US-based Mast Therapeutics has begun its Phase II trial of new drug vepoloxamer for patients with chronic heart failure.
The company uses molecular adhesion and sealant technology (MAST) to develop new therapies for sickle cell disease, heart failure and stroke.
The randomised, double-blind and placebo-controlled trial will evaluate a new form of vepoloxamer in ambulatory patients, aged between 18 and 74.
Assessed patients will have been diagnosed with chronic heart failure and on a guideline-based medication regimen for at least four weeks.
They will also have a left ventricular ejection fraction (LVEF) documented at less than 35% in the last 12 months, and an elevated cardiac troponin level.
After being randomised into one of three study arms, 150 patients will receive one of two dose levels of vepoloxamer, or the placebo control.
Doses will be administered over 3h in an outpatient setting or short-stay inpatient unit, depending on local practice and resource availability.
Mast Therapeutics chief medical officer Dr Edwin Parsley said: "Previously announced positive results from multiple randomised, placebo-controlled studies of vepoloxamer in a well-established model of chronic heart failure, including a repeat-treatment study, as well as recommendations from medical experts in the field, strongly support clinical development of vepoloxamer in this setting.
"If the promising results observed in non-clinical studies translate to patients with chronic heart failure, vepoloxamer may offer a novel way of directly improving left ventricle contractile function by restoring cardiomyocyte membrane integrity and increasing cardiomyocyte survival.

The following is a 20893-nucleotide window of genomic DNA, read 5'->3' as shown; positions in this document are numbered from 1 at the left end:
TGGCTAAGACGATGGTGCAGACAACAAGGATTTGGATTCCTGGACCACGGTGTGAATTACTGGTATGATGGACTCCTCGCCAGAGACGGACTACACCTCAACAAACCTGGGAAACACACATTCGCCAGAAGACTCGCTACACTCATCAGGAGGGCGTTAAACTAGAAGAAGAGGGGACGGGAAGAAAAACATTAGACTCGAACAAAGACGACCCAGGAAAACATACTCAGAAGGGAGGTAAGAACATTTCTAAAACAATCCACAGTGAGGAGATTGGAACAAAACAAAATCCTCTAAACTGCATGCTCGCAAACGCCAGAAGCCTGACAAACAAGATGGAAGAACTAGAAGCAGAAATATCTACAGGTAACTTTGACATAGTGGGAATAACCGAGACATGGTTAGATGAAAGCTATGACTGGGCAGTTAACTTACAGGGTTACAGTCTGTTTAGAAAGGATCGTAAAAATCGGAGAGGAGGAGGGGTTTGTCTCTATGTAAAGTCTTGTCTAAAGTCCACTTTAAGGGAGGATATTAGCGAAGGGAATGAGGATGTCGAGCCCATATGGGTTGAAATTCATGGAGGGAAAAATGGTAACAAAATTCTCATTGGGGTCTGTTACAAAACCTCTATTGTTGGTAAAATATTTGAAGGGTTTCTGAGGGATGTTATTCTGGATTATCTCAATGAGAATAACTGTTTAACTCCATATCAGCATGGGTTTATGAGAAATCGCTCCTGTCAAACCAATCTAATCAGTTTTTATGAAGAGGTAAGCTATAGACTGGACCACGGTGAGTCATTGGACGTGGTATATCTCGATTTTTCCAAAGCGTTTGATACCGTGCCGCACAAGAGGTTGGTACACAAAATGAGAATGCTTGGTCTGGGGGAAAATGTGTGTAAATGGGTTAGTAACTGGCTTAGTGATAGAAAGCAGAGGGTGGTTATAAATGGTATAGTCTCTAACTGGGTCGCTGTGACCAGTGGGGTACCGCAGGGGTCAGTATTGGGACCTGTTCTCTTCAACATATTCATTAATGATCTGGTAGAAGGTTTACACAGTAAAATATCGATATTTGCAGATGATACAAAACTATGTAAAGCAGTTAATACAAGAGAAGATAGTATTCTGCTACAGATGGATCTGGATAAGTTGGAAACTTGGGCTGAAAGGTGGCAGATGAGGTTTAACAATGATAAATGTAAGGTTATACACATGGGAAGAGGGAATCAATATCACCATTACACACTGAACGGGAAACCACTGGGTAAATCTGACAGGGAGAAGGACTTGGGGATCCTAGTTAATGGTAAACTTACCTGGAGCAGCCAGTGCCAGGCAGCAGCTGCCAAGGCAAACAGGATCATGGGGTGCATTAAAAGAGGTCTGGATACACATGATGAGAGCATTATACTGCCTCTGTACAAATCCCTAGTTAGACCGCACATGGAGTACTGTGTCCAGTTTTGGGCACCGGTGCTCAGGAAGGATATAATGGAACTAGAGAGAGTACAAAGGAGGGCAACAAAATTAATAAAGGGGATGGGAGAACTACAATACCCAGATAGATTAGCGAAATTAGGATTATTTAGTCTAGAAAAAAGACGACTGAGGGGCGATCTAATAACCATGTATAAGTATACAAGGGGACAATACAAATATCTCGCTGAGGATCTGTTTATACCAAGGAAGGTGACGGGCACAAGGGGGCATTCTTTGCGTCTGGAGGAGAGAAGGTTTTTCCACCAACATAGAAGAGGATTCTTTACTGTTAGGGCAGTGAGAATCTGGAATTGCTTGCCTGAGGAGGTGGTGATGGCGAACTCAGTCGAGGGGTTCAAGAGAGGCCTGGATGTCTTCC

"Significantly, in this Phase II study, vepoloxamer will be administered over 3h in an outpatient setting, as opposed to the 49h administration in our sickle cell disease studies, which will help demonstrate its practical utility for chronic heart failure patients.
"We intend to collect echocardiographic data on parameters such as ejection fraction, as well as biomarkers associated with clinical outcomes such as ultra-high sensitivity troponin I and NT-proBNP, as these metrics were improved in a statistically significantly manner in previously announced heart failure models."
Evaluation of echocardiagrams and blood-based laboratory markers will determine whether vepoloxamer would benefit damaged heart muscle cells.
Phase II will also assess the safety and pharmacokinetics of vepoloxamer in chronic heart failure patients compared to a placebo.
Mast Therapeutics chief executive officer Brian Culley said: "We designed the new formulation to be more suitable for heart failure patients and have filed a provisional patent application."
Vepoloxamer is also being tested in a Phase III trial to treat vaso-occlusive crisis in patients with sickle cell disease.
Next year, the company intends to initiate clinical development of vepoloxamer for treating ischemic strokes.